Many top publications have often cited a Grand Canyon kayaking or rafting trip as the number one adventure vacation in America. There is a good reason why this amazing place always made it to the top of these lists. The Grand Canyon features sandy beaches, hidden slot canyons, and white water rapids. You can also enjoy tasty meals, meet great people, and learn many things about your surroundings and maybe even yourself!
Anyone who has already done a trip there knows why this is usually described as a life changing experience or the trip of a lifetime. You live isolated for two weeks in a place where there is no computer to download apps or check email, and no cell reception. You discover that you can actually be happy with less while living out of a small bag. For a kayaker, there is always something timeless, magical, and intense about the Canyon. It’s the epic dream of every kayaker: kayaking Grand Canyon!
The beauty of the river therein lies in its exceptional vastness. You are literally traveling through an open air geological museum marked by rocks that are almost two billion years old. You feel small compared to the majestic canyon towering a mile over your head. A kayaking trip through the Grand Canyon can be an opportunity for unlimited introspection and tremendous growth. You’ll certainly feel inner peace and sheer joy, inspired by the beauty of wild nature.
How To Kayak The Grand Canyon
As a kayaker, there are two ways to have a Grand Canyon trip: private or commercial. Each of them has its own value. If you want to do a private trip, a permit from the National Park Service is required. You may get it through a lottery, but this might take several years. The length of the trip can be up to 21 days, but it is limited by what season you start your journey.
Another way is to do a commercial trip. The 16 permitted outfitters use either motor rigs or oar boats. This can cost you from two to three times more than a private trip, but it can a lot easier. The size of the commercial groups is also limited. As a kayaker, it is likely that you would prefer the oar trips of the two types of commercial trips, because they are more kin to a kayak.
A kayaking trip through the Grand Canyon is either 225 or 280 miles long, depending on where you take the river. The Canyon has been described as a hard Class 4 to an easy Class 3, but in fact, it can be both.
On many of the harder rapids, you can also find some fairly easy portage of a sneak route. In reality, the hardest rapids in the Grand Canyon (Lava, Crystal, Hermit, etc.) are in the Class 3 range. They are easy to approach, as long as you are set correctly. However, if you are thinking of soloing, a Class 4 experience might be a must.
Instead of the usual Class 1-6 scale, the Canyon is rated on a Class 1-10 scale. That makes it difficult to translate to your known system. However, for a kayaker, most of the river is not hard in the Canyon.
Also, not all of the river trips through the Grand Canyon start and finish in the same places. Here are some sections:
#1. Glen Canyon Dam
You can begin at Glen Canyon Dam for a smooth water day trip. You will reach the shore of the river through an access tunnel. The trip ends at Lee’s Ferry, 15 miles downstream. This a simple float, good for beginners and it doesn’t expose you to any whitewater rapids.
#2. Lee’s Ferry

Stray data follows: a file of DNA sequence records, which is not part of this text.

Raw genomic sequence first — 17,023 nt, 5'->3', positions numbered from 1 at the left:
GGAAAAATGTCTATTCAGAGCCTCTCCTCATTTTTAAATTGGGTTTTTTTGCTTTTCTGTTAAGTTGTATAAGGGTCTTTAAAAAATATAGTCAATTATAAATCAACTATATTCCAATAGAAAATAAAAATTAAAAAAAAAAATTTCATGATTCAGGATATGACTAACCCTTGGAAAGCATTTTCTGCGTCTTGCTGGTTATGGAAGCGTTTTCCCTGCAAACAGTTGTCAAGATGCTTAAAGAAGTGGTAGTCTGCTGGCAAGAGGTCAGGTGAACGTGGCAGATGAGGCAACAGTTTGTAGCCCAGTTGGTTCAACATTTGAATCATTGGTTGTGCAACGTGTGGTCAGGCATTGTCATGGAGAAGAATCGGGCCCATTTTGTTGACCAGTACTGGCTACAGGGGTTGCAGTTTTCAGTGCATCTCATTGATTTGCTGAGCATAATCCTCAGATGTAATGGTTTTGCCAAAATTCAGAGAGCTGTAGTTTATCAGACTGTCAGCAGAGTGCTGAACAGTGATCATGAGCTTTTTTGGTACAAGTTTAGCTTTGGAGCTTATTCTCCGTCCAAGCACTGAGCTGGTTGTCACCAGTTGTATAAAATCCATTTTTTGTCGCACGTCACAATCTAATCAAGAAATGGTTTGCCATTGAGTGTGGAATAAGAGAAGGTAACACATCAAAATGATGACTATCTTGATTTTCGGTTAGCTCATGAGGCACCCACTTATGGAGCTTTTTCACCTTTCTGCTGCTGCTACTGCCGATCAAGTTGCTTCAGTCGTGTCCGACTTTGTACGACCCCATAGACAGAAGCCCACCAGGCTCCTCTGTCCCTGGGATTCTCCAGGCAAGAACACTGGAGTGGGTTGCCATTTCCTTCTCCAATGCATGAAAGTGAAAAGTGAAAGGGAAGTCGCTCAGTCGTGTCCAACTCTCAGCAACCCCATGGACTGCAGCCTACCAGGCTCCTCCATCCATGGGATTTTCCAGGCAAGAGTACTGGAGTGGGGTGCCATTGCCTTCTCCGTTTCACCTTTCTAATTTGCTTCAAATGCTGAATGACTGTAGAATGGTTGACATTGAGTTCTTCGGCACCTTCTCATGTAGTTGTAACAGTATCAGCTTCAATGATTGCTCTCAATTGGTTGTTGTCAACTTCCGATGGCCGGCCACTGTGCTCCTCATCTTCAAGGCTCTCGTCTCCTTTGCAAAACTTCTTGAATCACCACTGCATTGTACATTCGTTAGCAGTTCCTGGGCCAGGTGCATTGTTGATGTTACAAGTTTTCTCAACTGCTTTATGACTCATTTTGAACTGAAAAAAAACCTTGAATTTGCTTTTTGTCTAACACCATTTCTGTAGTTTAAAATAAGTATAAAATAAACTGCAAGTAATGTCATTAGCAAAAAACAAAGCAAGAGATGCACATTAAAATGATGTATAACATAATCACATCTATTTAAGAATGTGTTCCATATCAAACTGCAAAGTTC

Lee’s Ferry is considered to be “Mile Zero”, and is the Canyon’s beginning. For this reason, most river kayaking trips start here. There’s a campground and boat launch in the area.
#3. Phantom Ranch
You can reach Phantom Ranch (at river mile 89) from Lee’s Ferry after a journey through the Grand Canyon, lasting several days. This section between Phantom Ranch and Lee’s Ferry is known as the “Upper” Canyon.
#4. Whitmore Wash
The next portal from Phantom Ranch is the Whitmore Wash Helpad (at river mile 187), after a dramatic ride through the most difficult rapids.
#5. Diamond Creek
At river mile 226, Diamond Creek is the next access point. This place is a popular choice to finish a kayaking trip and exit the Canyon.
Preparation Trips For Kayaking the Grand Canyon
What is needed to start a kayak trip? Here are some basic preparations before you start your adventure through the Grand Canyon:
- Permit – The first step is obviously to get a permit, with the winter permit being the easiest to acquire. Then you can also enjoy a true canyon experience, avoiding the blazing hot summer temperatures and crowds of boaters. However, the weather can be cold there during the winter, so this is only recommended for experienced kayakers who can take the cold. The price for a standard group permit is $400 (up to 16 people). For a smaller group up to 8 people, the price is $200. You have to pay this money up front, regardless of whether you plan to go solo. In fact, to go down the Canyon costs $100 in permit fees per person. You will be refunded the difference if you go solo on what was originally a $400 standard size permit.
- Skill Preparation – Since the most difficult rapids in the Grand Canyon are mostly in the Class 3 range, you can figure them out quite easily, even if you never did them before. However, it is recommended that you be very confident of your skills, because things can easily go wrong.
- Car Logistics – The shuttle will be among the most expensive of the trip factors. However, you can’t avoid it since you shouldn’t leave your car unattended in a parking lot for 3 weeks.
- Food – The menus are a matter of personal taste. During a winter trip, it might be a good idea to add some protein powder, Snickers, nuts and a lot of oil for extra energy. Choose foods based on their size, not weight, since you are self-supporting in a kayak.
- Groover – This is a portable toilet. Whatever way you build it, ensure to allot around 40 cubic inches per person per day.
- Boat – It’s pretty cheap to rent boats from the Flagstaff area outfitters if you don’t have your own.